The Society for Preservation of Japanese Art Swords
(Nihon Bijutsu Touken Hozon Kyokai)
The Japanese Sword Museum

The Shape of Prayer ~Sculptures on blade and sword fittings~
(Tuesday January 7 - Sunday May 11.2014)

The Shape of Prayer@~Sculptures on blades and sword fittings~

What is it that motivated people to engrave religious symbols on their swords or sword fittings?
Decorative engraving on sword blades existed as far back as the late Heian period (794-1185) when the Japanese sword developed its characteristic form. Initially, engraving of the blade was carried out for practical reasons, applying simple grooves to redue the weight, but as conflict became more common during the Kamakura, Nanboku-cho and Muromachi periods (12-16 centuries), people turned to Shinto gods or Buddha for protection and numerous blades dating from this time have been engraved with religious motifs.
The engravings range in design from depictions of gods or Buddhas, to Sanskrit characters symbolizing these, or the names of deities, such as eHachiman daibosatsuf (the Shinto-Buddhist god of war), written in Japanese. By far the greatest number of religious engravings are related to esoteric Buddhism, the most common being depictions of Fudo Myo-o (Skt. Acala), Kurikara (the dragon sword), Suken (a straight sword), goma-hashi (goma chopsticks), etc. In the Edo period (1603-1868) engravings retained their religious origins, but tended to become more decorative.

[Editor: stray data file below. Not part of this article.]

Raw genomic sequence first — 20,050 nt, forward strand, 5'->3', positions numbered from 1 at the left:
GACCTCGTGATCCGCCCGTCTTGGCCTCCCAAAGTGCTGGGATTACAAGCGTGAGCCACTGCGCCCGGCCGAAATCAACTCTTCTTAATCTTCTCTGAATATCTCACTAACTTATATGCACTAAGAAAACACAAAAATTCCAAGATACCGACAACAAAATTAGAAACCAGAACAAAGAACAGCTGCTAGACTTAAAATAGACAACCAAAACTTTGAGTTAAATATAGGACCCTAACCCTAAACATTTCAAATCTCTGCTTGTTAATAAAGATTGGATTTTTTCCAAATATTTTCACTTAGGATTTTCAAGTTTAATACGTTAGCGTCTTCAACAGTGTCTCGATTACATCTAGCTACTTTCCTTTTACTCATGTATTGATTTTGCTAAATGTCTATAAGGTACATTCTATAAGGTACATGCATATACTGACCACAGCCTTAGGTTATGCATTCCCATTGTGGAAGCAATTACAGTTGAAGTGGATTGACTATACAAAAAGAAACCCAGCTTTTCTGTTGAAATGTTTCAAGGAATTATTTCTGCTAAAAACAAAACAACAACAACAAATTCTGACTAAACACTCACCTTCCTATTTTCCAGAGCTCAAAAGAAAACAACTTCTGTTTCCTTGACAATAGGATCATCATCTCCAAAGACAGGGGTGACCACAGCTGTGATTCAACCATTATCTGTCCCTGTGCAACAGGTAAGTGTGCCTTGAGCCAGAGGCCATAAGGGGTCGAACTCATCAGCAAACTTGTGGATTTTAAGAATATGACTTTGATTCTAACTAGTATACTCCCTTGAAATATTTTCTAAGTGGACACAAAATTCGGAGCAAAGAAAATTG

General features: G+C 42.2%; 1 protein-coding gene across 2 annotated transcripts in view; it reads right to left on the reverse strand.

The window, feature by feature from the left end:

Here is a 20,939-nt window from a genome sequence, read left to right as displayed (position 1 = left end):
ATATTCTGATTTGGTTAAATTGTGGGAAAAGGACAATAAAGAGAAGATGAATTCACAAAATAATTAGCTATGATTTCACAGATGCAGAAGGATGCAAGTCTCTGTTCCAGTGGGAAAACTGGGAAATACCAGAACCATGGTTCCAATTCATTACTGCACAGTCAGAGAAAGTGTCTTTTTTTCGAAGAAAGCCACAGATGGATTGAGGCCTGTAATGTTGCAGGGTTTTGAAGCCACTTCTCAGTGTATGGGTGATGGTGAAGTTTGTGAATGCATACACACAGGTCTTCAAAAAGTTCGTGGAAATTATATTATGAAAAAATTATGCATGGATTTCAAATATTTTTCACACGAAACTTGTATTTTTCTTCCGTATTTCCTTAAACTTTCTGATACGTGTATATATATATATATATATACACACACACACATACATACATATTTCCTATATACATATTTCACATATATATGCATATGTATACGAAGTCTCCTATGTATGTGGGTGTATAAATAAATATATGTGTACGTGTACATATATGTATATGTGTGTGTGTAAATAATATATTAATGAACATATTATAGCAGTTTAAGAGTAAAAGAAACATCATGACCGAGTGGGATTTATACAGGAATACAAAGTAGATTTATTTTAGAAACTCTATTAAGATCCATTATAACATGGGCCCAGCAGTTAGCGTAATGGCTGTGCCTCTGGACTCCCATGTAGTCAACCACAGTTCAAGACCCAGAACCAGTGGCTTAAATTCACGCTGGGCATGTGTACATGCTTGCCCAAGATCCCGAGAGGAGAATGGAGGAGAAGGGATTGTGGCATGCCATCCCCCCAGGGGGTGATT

At the same time, the rapid development of decorative metalworking skills during the Edo period resulted in gods, Buddhas and other religious symbols also appearing on sword fittings, embodying peoplefs desire for peace.
This exhibition will present both engraved blades and sword fitting to illustrate the way in which people expressed their prayers directly through their swords.

Next Exhibition: Tuesday May 13 | Sunday June 8.2014 The 23rd Newly Designated Special important swords and fittings


Information
Hours 10:00-16:30 (Last Entry 16:00)
Closed Mondays (excluding National Holidays)
Admission fee Adults : 600JPY
Members/Students : 300JPY
Children under 15 : Free
Access 8 minutes by foot from Sangubashi station of Odakyu-Line.
7 minutes by foot from Hatsudai station of Keio-Shin-Sen-Line (the Keio New Line).
Map Map link
Address 4-25-10 Yoyogi, Shibuya-ku Tokyo , Japan 151-0053
Phone 03-3379-1386
Fax 03-3379-1389

Grutt Pass is a value-priced ticket booklet which provides admission or discounts to the 71 facilities in Tokyo.
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* NBTHK Japan offers courtesy service of English translation from 'Token Bijutsu' bulletin to overseas members. Also we started another English translation service of "Nihon Koto Shi" (Hisotry of Koto) written by Dr. Junji (Kunzan) Honma, which we have been carrying in serial form since Token Bijutsu No.547 in 2002 and hope you to encourage foreign sword lovers to join our association. Members receive 'Token Bijutsu' (Japanese edition) every month and are able to see all of sword photos and oshigata of the translations in it.

* Please access to the web site of our overseas branches to apply for your overseas membership.